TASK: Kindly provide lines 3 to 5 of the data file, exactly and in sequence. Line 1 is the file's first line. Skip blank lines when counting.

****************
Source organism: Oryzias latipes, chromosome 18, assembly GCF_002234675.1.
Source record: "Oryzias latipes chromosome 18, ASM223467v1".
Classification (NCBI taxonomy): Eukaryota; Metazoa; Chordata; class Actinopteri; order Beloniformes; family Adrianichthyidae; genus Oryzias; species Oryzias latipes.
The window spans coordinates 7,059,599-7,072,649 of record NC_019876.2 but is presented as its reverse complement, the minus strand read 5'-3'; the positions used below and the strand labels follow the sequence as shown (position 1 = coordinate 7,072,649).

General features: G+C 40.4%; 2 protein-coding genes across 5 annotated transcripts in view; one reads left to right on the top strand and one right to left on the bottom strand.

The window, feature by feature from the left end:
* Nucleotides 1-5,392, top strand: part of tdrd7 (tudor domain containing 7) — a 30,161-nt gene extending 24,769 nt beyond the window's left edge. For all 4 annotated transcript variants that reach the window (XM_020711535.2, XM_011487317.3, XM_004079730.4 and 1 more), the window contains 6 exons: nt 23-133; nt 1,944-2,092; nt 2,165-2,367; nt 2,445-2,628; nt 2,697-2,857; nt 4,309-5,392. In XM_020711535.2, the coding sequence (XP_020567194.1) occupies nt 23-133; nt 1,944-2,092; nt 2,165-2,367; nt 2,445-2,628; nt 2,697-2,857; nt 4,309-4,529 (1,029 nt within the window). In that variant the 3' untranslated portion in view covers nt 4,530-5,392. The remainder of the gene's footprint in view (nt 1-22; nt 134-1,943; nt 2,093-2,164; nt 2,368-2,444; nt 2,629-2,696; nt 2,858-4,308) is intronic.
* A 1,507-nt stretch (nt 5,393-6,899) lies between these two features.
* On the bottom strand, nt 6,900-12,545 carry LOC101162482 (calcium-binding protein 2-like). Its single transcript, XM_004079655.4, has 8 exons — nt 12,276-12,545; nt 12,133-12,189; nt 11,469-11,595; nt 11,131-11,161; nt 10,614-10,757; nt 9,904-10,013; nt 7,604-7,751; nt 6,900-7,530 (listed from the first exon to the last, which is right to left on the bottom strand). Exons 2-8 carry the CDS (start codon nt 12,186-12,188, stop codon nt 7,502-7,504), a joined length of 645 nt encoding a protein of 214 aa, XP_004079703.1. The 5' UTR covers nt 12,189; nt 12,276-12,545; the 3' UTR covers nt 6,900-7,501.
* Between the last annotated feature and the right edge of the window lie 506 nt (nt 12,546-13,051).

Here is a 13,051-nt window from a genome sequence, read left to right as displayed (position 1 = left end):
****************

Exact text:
Classification (NCBI taxonomy): Eukaryota; Metazoa; Chordata; class Actinopteri; order Beloniformes; family Adrianichthyidae; genus Oryzias; species Oryzias latipes.
The window spans coordinates 7,059,599-7,072,649 of record NC_019876.2 but is presented as its reverse complement, the minus strand read 5'-3'; the positions used below and the strand labels follow the sequence as shown (position 1 = coordinate 7,072,649).

General features: G+C 40.4%; 2 protein-coding genes across 5 annotated transcripts in view; one reads left to right on the top strand and one right to left on the bottom strand.